Friday, January 02, 2015

Monthly Themes in 2015, and January's Theme: Settling In

This year, I want to let my blog be guided by a themed framework.  In today's post, I will talk in brief about what those themes might be, and then introduce January's theme.

So, as I mentioned in yesterday's post, I plan on making this year's posts grouped into monthly themes.  Not all posts will necessarily follow the pattern, but generally, each month will focus on projects, topics, and research into the theme.  I don't really know exactly what all the themes will be yet, but instead I plan to try to find the natural rhythm and beat of what those themes end up being on this piece of land, and in this town.

With that said, this month's theme is "Settling In".  As I mentioned, Kelsey and I bought a house last October, and we're just about done with the moving in part of moving.  Unpacking is almost done, we've painted the house and updated some details to make it feel like our own, and finally, just a couple of days ago on New Years Eve, we got the new carpeting we needed in the living room and were finally able to move the last of our furniture out of the garage.  It's time to start settling in.  Nesting is what Kelsey calls it, but I think settling in is a theme that applies even after we've got our house arranged and organized to our liking.  January is a time for settling in for the winter.  The "holidaze" are over, the frantic nature of Christmas time is one that makes settling in and relaxing a little difficult in December, and so January in future years will be settling into books, settling in to relax and enjoy the bounty of the past autumn's harvest, and rejuvenating oneself for the coming work of spring.

With that said, this month on the blog I'm going to talk about settling in slightly differently, because we're not just settling in for the winter, we're settling into a new place.  It could also be thought of as Zone 0 permaculture.  I know many people don't necessarily like the use of Zone 0 in design, but I find it useful.  I interpret Zone 1 to be any place on your land that you visit every day, perhaps several times a day.  Of course this includes the house, garage, mailbox, gardens, chicken coop, etc., and all those elements certainly add up to Zone 1 systems and require permaculture thinking to design and arrange, but what about smaller systems interconnecting to make one of those systems within Zone 1?  Sure, my garden and my kitchen are linked, which is why I'll be implementing the garden right outside of my kitchen windows, but what about the kitchen itself?  My cooking workflow is usually prepare-cook-serve-store-clean.  How do I design my kitchen so that that work really does flow smoothly through the kitchen space, without any given step interfering with the step that follows?  I think of this as Zone 0 design.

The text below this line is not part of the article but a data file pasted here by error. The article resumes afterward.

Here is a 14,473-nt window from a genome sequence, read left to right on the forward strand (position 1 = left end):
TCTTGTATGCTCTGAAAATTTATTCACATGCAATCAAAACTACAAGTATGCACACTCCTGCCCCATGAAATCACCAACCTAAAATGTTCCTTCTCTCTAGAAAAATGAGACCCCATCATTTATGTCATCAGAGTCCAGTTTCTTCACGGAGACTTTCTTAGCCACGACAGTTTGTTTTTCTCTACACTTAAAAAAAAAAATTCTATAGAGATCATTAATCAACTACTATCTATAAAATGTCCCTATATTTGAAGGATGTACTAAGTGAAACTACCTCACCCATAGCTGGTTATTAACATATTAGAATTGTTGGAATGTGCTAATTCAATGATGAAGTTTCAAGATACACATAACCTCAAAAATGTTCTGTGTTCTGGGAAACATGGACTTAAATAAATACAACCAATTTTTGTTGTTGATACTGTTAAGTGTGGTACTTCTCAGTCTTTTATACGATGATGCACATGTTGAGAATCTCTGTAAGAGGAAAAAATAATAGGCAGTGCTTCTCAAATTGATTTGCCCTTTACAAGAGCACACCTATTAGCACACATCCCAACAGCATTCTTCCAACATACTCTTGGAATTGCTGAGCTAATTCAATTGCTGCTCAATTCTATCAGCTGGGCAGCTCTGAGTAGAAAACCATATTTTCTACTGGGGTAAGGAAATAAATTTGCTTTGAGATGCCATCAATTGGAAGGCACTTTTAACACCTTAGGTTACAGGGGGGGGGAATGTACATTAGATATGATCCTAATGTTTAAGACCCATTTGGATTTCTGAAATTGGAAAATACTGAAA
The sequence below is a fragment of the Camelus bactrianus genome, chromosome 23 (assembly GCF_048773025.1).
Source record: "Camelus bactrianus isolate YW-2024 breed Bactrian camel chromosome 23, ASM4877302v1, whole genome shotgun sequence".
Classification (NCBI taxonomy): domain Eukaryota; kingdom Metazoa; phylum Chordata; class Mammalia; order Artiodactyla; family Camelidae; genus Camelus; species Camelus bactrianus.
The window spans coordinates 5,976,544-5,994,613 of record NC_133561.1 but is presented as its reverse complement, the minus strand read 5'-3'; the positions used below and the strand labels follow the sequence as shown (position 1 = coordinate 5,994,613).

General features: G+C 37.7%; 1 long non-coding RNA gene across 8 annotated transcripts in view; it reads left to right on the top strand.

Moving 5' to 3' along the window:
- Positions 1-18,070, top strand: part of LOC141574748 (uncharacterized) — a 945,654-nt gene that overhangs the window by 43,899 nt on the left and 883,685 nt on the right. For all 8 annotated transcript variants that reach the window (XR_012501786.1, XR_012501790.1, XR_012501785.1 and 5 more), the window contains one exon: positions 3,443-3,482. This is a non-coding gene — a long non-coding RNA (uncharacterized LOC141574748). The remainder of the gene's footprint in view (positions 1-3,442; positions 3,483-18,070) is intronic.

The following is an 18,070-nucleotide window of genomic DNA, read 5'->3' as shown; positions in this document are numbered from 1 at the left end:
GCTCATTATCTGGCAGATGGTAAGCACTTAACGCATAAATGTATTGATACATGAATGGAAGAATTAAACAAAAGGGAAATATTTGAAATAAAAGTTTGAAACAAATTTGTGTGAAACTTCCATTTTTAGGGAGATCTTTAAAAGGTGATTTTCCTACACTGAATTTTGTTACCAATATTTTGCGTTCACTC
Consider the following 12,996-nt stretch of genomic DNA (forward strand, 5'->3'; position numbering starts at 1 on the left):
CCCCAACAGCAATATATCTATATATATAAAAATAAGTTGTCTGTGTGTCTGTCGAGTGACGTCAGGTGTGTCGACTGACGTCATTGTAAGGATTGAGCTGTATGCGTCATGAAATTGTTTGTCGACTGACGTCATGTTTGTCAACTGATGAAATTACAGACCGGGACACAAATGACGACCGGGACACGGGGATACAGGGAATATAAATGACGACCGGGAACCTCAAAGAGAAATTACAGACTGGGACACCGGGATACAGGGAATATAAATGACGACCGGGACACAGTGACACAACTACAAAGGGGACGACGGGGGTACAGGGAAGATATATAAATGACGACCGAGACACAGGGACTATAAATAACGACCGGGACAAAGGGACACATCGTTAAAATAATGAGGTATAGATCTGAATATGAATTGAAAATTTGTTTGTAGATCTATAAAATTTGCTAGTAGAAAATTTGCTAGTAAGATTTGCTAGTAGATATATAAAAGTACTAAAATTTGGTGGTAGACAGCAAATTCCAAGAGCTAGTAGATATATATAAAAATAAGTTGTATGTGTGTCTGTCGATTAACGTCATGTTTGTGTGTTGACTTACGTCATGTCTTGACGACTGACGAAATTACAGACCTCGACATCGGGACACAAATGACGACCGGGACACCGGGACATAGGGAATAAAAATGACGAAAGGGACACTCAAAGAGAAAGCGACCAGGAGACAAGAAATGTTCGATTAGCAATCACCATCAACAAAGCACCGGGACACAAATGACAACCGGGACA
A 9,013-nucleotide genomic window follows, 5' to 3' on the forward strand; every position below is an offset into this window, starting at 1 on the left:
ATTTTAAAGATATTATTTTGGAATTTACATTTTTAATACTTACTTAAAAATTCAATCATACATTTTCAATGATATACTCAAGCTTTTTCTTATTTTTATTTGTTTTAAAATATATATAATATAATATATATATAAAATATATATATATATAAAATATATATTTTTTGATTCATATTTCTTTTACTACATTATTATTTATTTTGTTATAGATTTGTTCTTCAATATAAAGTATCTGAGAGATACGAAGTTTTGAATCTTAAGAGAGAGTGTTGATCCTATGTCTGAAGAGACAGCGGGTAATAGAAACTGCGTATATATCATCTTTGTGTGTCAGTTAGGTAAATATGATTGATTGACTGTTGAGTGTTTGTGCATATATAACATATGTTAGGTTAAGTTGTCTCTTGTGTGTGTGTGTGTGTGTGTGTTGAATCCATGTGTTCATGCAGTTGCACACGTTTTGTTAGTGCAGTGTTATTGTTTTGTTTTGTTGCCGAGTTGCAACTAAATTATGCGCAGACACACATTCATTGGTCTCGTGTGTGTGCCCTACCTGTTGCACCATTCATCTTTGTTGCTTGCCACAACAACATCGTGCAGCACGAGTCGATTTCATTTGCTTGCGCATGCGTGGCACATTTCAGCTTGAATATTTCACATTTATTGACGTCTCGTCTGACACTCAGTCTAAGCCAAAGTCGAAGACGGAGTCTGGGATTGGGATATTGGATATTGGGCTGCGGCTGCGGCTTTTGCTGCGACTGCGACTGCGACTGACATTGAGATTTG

Likewise, in my garage, how do I organize and arrange elements such as food storage, recycling bins, cars, tools, etc. to be convenient for the way they're interlinked to the kitchen and the rest of the house?  I want my recycling bins close to the garage door that leads into the house.  Likewise with food storage.  I don't need my all tools close to that door though, so I can put the "shop" element of my garage further away.  These minute details are what I like to think of as Zone 0 design, small system interlinks that make my workflow within Zone 1 more effective.  It's not as big as the garden connecting to the kitchen.  It's small, like the sink connecting to the stove.  Or my plates and bowls connecting to the sink, or prepared food on the stove, or pyrex dishes connecting to the stove and refrigerator for leftovers..  You could argue that my idea of Zone 0 is just Zone 1 in greater detail, and you'd probably be right... it's just easy for me to think of it that way.

So, this month, I'll be working on these minute systems and settling into our new house.  I'll be organizing the kitchen, organizing and reorganizing the garage, updating some features of those areas, and writing about all of it.  Hopefully my permaculture approach to interior design has some usefulness to you.  I should have a couple of projects in the works that I'll share plans and instructions for.  If you find any of it useful, or have ideas I might find useful, please make sure to let me know in the comments!  Thanks for reading!

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